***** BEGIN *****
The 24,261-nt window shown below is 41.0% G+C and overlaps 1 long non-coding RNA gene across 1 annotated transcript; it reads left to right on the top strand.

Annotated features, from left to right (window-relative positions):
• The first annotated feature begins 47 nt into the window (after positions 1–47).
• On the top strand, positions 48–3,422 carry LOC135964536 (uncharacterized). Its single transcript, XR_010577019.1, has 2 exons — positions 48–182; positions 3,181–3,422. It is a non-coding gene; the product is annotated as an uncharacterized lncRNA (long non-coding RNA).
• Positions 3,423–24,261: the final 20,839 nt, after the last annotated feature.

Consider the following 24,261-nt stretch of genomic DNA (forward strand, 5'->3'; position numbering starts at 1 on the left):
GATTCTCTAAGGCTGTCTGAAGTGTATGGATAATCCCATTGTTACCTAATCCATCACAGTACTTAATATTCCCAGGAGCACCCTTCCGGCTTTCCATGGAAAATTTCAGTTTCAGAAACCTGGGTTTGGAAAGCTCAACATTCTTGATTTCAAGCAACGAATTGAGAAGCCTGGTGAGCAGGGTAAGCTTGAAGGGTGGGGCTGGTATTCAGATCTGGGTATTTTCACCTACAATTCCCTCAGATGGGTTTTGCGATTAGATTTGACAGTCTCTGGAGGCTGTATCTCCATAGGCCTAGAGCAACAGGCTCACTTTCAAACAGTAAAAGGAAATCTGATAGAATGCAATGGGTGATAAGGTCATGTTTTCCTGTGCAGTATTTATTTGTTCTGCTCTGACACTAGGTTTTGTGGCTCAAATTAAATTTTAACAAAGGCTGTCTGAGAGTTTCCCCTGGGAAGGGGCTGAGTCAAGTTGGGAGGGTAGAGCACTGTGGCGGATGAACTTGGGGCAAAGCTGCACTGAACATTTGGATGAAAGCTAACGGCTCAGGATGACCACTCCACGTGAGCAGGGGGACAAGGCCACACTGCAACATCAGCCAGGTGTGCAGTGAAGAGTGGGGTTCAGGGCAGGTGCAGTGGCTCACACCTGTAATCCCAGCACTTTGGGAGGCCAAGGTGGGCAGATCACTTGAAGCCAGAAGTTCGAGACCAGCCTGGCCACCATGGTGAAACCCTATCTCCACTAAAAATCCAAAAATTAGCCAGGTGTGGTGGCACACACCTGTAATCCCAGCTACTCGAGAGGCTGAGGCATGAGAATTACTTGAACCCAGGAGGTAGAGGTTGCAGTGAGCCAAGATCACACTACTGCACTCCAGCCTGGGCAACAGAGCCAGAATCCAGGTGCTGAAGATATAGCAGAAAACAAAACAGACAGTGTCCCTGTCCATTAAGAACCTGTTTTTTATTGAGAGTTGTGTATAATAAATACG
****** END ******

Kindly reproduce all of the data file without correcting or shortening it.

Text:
The 24,261-nt window shown below is 41.0% G+C and overlaps 1 long non-coding RNA gene across 1 annotated transcript; it reads left to right on the top strand.

Annotated features, from left to right (window-relative positions):
• The first annotated feature begins 47 nt into the window (after positions 1–47).
• On the top strand, positions 48–3,422 carry LOC135964536 (uncharacterized). Its single transcript, XR_010577019.1, has 2 exons — positions 48–182; positions 3,181–3,422. It is a non-coding gene; the product is annotated as an uncharacterized lncRNA (long non-coding RNA).
• Positions 3,423–24,261: the final 20,839 nt, after the last annotated feature.

Consider the following 24,261-nt stretch of genomic DNA (forward strand, 5'->3'; position numbering starts at 1 on the left):
GATTCTCTAAGGCTGTCTGAAGTGTATGGATAATCCCATTGTTACCTAATCCATCACAGTACTTAATATTCCCAGGAGCACCCTTCCGGCTTTCCATGGAAAATTTCAGTTTCAGAAACCTGGGTTTGGAAAGCTCAACATTCTTGATTTCAAGCAACGAATTGAGAAGCCTGGTGAGCAGGGTAAGCTTGAAGGGTGGGGCTGGTATTCAGATCTGGGTATTTTCACCTACAATTCCCTCAGATGGGTTTTGCGATTAGATTTGACAGTCTCTGGAGGCTGTATCTCCATAGGCCTAGAGCAACAGGCTCACTTTCAAACAGTAAAAGGAAATCTGATAGAATGCAATGGGTGATAAGGTCATGTTTTCCTGTGCAGTATTTATTTGTTCTGCTCTGACACTAGGTTTTGTGGCTCAAATTAAATTTTAACAAAGGCTGTCTGAGAGTTTCCCCTGGGAAGGGGCTGAGTCAAGTTGGGAGGGTAGAGCACTGTGGCGGATGAACTTGGGGCAAAGCTGCACTGAACATTTGGATGAAAGCTAACGGCTCAGGATGACCACTCCACGTGAGCAGGGGGACAAGGCCACACTGCAACATCAGCCAGGTGTGCAGTGAAGAGTGGGGTTCAGGGCAGGTGCAGTGGCTCACACCTGTAATCCCAGCACTTTGGGAGGCCAAGGTGGGCAGATCACTTGAAGCCAGAAGTTCGAGACCAGCCTGGCCACCATGGTGAAACCCTATCTCCACTAAAAATCCAAAAATTAGCCAGGTGTGGTGGCACACACCTGTAATCCCAGCTACTCGAGAGGCTGAGGCATGAGAATTACTTGAACCCAGGAGGTAGAGGTTGCAGTGAGCCAAGATCACACTACTGCACTCCAGCCTGGGCAACAGAGCCAGAATCCAGGTGCTGAAGATATAGCAGAAAACAAAACAGACAGTGTCCCTGTCCATTAAGAACCTGTTTTTTATTGAGAGTTGTGTATAATAAATACG